Already facing technology-driven threats to their relevancy, independent sales organizations (ISOs) face another dilemma: should ISOs spread their wings with numerous acquirers and processors, or stick with one that provides the best deal for servicing merchant clients?
For example, Chase's recent sale of its ISO business to First American Payment Systems is a case where one company, Chase, was seeing an end to ISO relationships looming, while another felt it had the right model for ISOs to build long-standing relationships.
First American Payment obtained the ISO contracts and their merchant accounts, effectively moving the ISOs who were working with Chase under the First American umbrella, First American spokesperson Sarah Guckes said.
For its part, Chase is continuously looking for "opportunities to simplify the business while strengthening and growing our core business," Chase spokesman Edward Kozmor said. "After a thorough review of our ISO business and our overall strategy, we made the decision to sell the ISO portfolio to First American Payment."
But it may be rare for an ISO to feel comfortable putting a stake in the ground with one processor, acquirer or equipment provider.
"A lot of ISOs have multiple relationships already," said Adil Moussa, payments strategic marketing analyst at Omaha, Neb.-based Adil Consulting. "They had one with Chase, but also maybe one with Global Payments, TSYS or First Data. They do that so as not to have everything all in one basket."
However, in an industry continuing to cast doubt in ISO's minds as to where they will fit in, or how they will have to adapt to changing technology and merchant needs, it might not be a bad idea to find a partner that locks in business.
"With one relationship, you have volume and maybe can get better pricing tiers," Moussa said. "Everyone is trying to attract ISOs and put all of their volume under one relationship and they attract them by giving lower prices."
First American Payment has a strong reputation for operating with ISOs, but the company will have to give those coming in the Chase deal "more reasons and incentives to stay with them and build a relationship," Moussa added.
Though neither Chase nor First American Payment revealed how many ISO contracts were involved in the sale, it is generally felt that it was likely around 100 or fewer.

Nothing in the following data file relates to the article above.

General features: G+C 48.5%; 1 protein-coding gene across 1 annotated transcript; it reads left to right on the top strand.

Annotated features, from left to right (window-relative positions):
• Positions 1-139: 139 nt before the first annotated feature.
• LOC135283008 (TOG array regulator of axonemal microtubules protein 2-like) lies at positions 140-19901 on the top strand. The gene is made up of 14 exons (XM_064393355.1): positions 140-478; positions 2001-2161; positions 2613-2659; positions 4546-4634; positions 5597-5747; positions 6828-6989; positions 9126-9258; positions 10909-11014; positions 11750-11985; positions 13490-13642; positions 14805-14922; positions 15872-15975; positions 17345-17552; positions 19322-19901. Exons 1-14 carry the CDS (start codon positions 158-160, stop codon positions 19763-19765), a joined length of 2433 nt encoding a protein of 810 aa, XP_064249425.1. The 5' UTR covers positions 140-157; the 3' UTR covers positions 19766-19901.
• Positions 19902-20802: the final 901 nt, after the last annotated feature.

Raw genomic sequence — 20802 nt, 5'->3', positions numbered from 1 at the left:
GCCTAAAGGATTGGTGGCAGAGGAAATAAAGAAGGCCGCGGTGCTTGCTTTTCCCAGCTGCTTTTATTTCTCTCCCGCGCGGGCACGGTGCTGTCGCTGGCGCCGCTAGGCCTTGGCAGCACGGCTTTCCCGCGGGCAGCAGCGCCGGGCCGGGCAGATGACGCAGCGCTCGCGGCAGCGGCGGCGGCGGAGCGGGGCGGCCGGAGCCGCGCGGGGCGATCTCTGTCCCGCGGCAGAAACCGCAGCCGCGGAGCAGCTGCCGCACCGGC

Chase's cutback in the use of ISOs dates to 2008 with the breakup between Chase and First Data, in which First Data obtained all of the ISOs.In the meantime, Chase built its own small ISO channel, one that became less of a factor as Chase created ChaseNet to support its digital product development.
The sale to Fort Worth, Texas-based First American Payment was "surprising" from that standpoint because of the development of Chase Pay, said Brian Riley, principal executive advisor with CEB TowerGroup. "Chase Pay is looking to emulate Android Pay through your device with host card emulation, so I was a little surprised to see Chase lost some of that connection with small merchants," Riley added.Chase Paymentech remains a large and strong operation, and the ISO sale indicates that Chase may want to put more of its "focus on the high end," Riley said.
The ISOs now in First American Payment's hands represent businesses from small retailers, the quick-service industry and the growing e-commerce landscape. First American will get ISOs involved in selling gateway services, EMV technology, tablet-based payments, and will include integrated POS products and business-management software.
While companies would like to lock ISOs into a single relationship, they generally work with many companies almost on a "merchant-to-merchant" basis, finding the right services provider for the right merchant client, said Richard Oglesby, senior analyst at Double Diamond Payments Research.
"First American essentially bought the merchant deals, and if those ISOs want to service those customers, they would contact First Payment, rather than Chase," Oglesby said.
First American will get to know a few new ISOs out of the deal and look to convert them to its business model, Oglesby said, adding it’s not a new phenomenon. "There are only about 1,200 ISOs out there, so every one of them is being targeted by every super ISO or bank in the market already."
Regardless of where an ISO decides to pitch a tent or pull up stakes, experts generally agree that the role of an ISO isn't suddenly going to fade from the payments ecosystem. The decline will be more gradual.
The independent software vendor space may grow rapidly at the expense of ISOs over a number of years, but not immediately, Oglesby said. "You still need an ISO to close a sale, but you need the expertise behind that."
The industry views an ISO as a payments expert, but payments are becoming increasingly complex in getting bundled with other services.
"By definition, if you are an ISO that has become familiar with bundling POS services, you are no longer an ISO, you are now a value-added reseller," Oglesby added. "The VAR and ISO channels are going to crash and become the same."
The bottom line is that ISOs will not be "payments specialists" any longer simply selling a terminal out of a box, Oglesby said. "Those that continue to just be payments specialists are the ones who are in the most danger," he added. "Maybe not today or tomorrow, but over the next 10 years."